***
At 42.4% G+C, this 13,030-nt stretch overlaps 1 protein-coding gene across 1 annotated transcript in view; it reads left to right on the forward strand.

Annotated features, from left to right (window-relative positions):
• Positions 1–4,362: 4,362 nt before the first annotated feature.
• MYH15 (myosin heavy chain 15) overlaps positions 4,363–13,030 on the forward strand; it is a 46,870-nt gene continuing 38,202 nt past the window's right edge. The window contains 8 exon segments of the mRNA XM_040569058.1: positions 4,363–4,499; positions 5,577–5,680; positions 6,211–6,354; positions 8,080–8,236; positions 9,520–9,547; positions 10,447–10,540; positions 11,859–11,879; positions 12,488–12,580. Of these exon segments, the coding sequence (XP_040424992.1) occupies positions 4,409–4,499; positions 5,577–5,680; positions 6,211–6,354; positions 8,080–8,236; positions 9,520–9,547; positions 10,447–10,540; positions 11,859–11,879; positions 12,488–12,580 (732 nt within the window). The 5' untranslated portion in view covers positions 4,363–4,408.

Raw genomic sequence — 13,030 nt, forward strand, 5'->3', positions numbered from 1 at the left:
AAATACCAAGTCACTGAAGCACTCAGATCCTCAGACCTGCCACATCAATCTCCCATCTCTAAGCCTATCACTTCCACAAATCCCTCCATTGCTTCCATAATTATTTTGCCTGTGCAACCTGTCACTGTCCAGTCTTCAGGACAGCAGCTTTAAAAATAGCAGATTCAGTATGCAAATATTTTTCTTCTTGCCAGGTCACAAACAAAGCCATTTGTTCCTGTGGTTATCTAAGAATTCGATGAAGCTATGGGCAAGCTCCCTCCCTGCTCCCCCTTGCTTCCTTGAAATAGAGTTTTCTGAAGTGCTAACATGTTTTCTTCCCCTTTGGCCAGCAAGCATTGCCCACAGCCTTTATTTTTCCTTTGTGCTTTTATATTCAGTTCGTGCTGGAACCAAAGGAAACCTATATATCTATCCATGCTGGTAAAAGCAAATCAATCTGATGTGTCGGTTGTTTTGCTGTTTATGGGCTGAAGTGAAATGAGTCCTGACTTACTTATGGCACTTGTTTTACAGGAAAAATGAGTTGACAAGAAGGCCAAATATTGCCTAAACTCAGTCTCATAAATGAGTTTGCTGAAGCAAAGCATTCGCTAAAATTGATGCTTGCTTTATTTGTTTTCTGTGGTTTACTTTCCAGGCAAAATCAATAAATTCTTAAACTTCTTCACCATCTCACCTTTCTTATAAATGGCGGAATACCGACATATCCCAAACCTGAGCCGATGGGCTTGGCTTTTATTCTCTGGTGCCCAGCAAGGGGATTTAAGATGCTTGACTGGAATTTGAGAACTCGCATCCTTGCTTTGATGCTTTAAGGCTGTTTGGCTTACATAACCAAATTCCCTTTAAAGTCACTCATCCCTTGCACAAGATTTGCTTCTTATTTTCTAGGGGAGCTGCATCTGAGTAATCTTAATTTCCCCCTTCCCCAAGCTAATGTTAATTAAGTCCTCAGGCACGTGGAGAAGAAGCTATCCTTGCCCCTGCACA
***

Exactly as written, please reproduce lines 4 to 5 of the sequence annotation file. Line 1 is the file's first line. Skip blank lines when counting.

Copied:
• MYH15 (myosin heavy chain 15) overlaps positions 4,363–13,030 on the forward strand; it is a 46,870-nt gene continuing 38,202 nt past the window's right edge. The window contains 8 exon segments of the mRNA XM_040569058.1: positions 4,363–4,499; positions 5,577–5,680; positions 6,211–6,354; positions 8,080–8,236; positions 9,520–9,547; positions 10,447–10,540; positions 11,859–11,879; positions 12,488–12,580. Of these exon segments, the coding sequence (XP_040424992.1) occupies positions 4,409–4,499; positions 5,577–5,680; positions 6,211–6,354; positions 8,080–8,236; positions 9,520–9,547; positions 10,447–10,540; positions 11,859–11,879; positions 12,488–12,580 (732 nt within the window). The 5' untranslated portion in view covers positions 4,363–4,408.

Raw genomic sequence — 13,030 nt, forward strand, 5'->3', positions numbered from 1 at the left: